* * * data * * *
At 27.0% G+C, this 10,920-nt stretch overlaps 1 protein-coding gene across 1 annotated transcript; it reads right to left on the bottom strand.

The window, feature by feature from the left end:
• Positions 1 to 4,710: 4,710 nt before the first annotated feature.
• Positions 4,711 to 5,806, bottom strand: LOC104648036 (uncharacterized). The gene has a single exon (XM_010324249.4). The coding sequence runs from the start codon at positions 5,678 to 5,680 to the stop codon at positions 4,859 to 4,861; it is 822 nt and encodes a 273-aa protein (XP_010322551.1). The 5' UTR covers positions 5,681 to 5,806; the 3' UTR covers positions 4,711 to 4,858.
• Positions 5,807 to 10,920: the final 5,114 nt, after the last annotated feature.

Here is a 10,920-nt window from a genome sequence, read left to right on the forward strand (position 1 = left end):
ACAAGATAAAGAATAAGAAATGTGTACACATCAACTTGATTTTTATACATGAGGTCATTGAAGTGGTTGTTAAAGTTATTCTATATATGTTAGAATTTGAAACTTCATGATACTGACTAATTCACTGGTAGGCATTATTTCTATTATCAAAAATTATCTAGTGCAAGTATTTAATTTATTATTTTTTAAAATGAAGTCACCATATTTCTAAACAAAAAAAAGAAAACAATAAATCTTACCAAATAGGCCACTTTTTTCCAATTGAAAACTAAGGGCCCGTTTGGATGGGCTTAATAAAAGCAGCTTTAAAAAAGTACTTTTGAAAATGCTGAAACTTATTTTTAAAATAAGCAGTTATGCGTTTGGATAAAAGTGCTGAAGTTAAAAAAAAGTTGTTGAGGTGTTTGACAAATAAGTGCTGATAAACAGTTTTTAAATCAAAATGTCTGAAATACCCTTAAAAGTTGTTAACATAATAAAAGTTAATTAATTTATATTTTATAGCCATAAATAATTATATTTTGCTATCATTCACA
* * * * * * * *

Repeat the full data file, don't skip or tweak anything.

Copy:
At 27.0% G+C, this 10,920-nt stretch overlaps 1 protein-coding gene across 1 annotated transcript; it reads right to left on the bottom strand.

The window, feature by feature from the left end:
• Positions 1 to 4,710: 4,710 nt before the first annotated feature.
• Positions 4,711 to 5,806, bottom strand: LOC104648036 (uncharacterized). The gene has a single exon (XM_010324249.4). The coding sequence runs from the start codon at positions 5,678 to 5,680 to the stop codon at positions 4,859 to 4,861; it is 822 nt and encodes a 273-aa protein (XP_010322551.1). The 5' UTR covers positions 5,681 to 5,806; the 3' UTR covers positions 4,711 to 4,858.
• Positions 5,807 to 10,920: the final 5,114 nt, after the last annotated feature.

Here is a 10,920-nt window from a genome sequence, read left to right on the forward strand (position 1 = left end):
ACAAGATAAAGAATAAGAAATGTGTACACATCAACTTGATTTTTATACATGAGGTCATTGAAGTGGTTGTTAAAGTTATTCTATATATGTTAGAATTTGAAACTTCATGATACTGACTAATTCACTGGTAGGCATTATTTCTATTATCAAAAATTATCTAGTGCAAGTATTTAATTTATTATTTTTTAAAATGAAGTCACCATATTTCTAAACAAAAAAAAGAAAACAATAAATCTTACCAAATAGGCCACTTTTTTCCAATTGAAAACTAAGGGCCCGTTTGGATGGGCTTAATAAAAGCAGCTTTAAAAAAGTACTTTTGAAAATGCTGAAACTTATTTTTAAAATAAGCAGTTATGCGTTTGGATAAAAGTGCTGAAGTTAAAAAAAAGTTGTTGAGGTGTTTGACAAATAAGTGCTGATAAACAGTTTTTAAATCAAAATGTCTGAAATACCCTTAAAAGTTGTTAACATAATAAAAGTTAATTAATTTATATTTTATAGCCATAAATAATTATATTTTGCTATCATTCACA